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Border Collie Solving Expensive Problem At Robert S. Kerr Lock and Dam

SEQUOYAH COUNTY (KFSM ) – A problem involving birds, and what they leave behind after they eat, has cost the U.S. Army Corps of Engineers thousands of dollars. ...

SEQUOYAH COUNTY (KFSM ) – A problem involving birds, and what they leave behind after they eat, has cost the U.S. Army Corps of Engineers thousands of dollars.

But a four-legged solution has walked into the situation at the Robert S. Kerr Lock and Dam, and things are a lot cleaner now.

A Border Collie named Ellie has been scaring away the birds for the past few months, and the Corps decided to purchase her because she’s been so helpful.

Operator Jeremy Philpot, who has worked there for eight years, said thousands of birds used to flock to the lock and dam. The birds are mainly double-crested cormorants, and ring-billed gulls.

“You couldn't even see concrete,” Philpot said. “I mean it was just all birds. Birds on top of the canopies, birds on the equipment, birds on the railing, birds on the walkway, birds on the piers -- just everywhere.”

And they left behind a costly mess. The Tulsa District of the Corps estimates $10,000 worth of damage is done each year, because of metal corrosion, and ammonia seeping into concrete. Last year alone, $27,000 was spent on labor to clean it all up. The problem has persisted for decades, according to the Corps.

Employees have tried other tactics to keep the birds away, like bird spikes, but nothing has been as helpful as Ellie scaring the birds away.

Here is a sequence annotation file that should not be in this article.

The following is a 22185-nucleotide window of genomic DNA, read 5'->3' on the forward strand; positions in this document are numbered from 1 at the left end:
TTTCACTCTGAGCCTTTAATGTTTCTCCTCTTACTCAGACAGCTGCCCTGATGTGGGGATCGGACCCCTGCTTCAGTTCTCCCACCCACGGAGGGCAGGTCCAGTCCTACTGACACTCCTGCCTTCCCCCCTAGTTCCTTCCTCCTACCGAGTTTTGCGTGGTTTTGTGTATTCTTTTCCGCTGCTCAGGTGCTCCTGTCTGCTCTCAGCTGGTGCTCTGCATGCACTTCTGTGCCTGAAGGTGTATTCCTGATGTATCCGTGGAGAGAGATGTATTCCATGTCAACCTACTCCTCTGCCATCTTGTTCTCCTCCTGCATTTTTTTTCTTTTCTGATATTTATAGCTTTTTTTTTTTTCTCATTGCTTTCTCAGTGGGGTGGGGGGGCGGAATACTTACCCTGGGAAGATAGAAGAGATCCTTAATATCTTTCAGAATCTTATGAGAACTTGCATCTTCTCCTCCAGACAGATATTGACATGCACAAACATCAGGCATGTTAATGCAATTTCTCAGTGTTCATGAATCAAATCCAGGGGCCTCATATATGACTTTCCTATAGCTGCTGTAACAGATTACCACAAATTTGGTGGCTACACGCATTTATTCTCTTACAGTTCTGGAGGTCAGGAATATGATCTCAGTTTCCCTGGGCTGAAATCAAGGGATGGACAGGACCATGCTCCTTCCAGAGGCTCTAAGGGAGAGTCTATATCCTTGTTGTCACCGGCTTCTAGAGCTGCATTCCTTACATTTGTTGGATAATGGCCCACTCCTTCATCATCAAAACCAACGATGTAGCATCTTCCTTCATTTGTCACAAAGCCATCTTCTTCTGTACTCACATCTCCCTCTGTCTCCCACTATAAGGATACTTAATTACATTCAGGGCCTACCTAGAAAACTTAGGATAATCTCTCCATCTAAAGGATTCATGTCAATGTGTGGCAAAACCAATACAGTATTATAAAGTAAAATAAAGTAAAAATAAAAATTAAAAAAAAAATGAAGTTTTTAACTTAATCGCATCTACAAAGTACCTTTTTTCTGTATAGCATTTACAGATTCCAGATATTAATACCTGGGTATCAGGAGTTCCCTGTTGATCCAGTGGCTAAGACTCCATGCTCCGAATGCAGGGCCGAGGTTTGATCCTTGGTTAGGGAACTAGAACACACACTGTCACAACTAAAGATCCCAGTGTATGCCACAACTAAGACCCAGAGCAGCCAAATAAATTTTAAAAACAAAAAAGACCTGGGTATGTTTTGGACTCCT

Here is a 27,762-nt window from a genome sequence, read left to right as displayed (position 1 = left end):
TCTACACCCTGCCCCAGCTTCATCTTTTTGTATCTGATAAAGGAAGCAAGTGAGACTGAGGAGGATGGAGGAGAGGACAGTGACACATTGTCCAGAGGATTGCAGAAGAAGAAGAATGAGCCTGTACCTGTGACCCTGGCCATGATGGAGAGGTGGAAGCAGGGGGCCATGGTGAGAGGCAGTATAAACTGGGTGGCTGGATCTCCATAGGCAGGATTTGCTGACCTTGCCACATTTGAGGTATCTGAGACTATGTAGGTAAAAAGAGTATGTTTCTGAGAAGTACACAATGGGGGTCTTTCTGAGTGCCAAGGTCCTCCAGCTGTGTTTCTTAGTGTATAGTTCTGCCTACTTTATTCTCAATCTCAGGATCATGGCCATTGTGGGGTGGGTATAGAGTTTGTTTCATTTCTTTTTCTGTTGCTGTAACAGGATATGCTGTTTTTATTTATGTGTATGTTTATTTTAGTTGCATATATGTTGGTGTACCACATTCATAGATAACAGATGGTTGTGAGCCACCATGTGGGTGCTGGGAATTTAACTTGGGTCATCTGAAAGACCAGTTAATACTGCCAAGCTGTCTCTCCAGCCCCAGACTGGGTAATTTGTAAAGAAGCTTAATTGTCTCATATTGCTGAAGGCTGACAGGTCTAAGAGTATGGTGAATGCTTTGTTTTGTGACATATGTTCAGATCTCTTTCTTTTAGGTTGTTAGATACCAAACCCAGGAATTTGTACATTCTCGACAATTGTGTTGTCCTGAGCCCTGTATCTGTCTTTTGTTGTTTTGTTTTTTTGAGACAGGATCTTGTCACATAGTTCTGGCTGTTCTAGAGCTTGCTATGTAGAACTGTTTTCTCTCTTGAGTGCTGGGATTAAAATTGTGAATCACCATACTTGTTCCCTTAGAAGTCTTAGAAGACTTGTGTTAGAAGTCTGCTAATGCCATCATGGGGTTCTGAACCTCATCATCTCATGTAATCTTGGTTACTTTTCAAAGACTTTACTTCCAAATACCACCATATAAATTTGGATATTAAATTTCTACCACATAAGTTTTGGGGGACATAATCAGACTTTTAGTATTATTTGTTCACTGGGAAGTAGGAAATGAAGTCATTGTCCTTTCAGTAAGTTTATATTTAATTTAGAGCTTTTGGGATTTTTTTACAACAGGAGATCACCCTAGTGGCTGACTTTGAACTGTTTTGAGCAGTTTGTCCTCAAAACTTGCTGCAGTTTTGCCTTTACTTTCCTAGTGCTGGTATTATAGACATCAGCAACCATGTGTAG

“Thousands and thousands of dollars over the years, and nothing has been successful to get rid of them,” Philpot said.

Philpot is also Ellie’s dog handler, and said even though they just started working with her last October, she’s making a difference.

“Last year we had an estimated 11,000 pounds of bird droppings on our spillway, and this year there's just a few speckles out there,” he said. “You mention birds and she'll perk her ears up and start looking. She knows what that word means.”

The two-year-old has a lot of energy, and Philpot said as silent predator, she rarely barks.

“She’ll kind of creep up on them, or sometimes she'll just dart right towards them and get them to move,” he said.

The companion has made Philpot's job more much more enjoyable.

“Going from walking in two inches of it, to walking on concrete again is proof enough for me that something's working,” he said.

Ellie lives at the lock and dam, and because there is always an operator there, she is never alone.

The U.S. Army Corps of Engineers said Ellie cost $3,500, a fraction of the cost to clean everything up. The Robert S. Kerr Lock and Dam is the first organization within the Corps to purchase a dog for a problem with birds.

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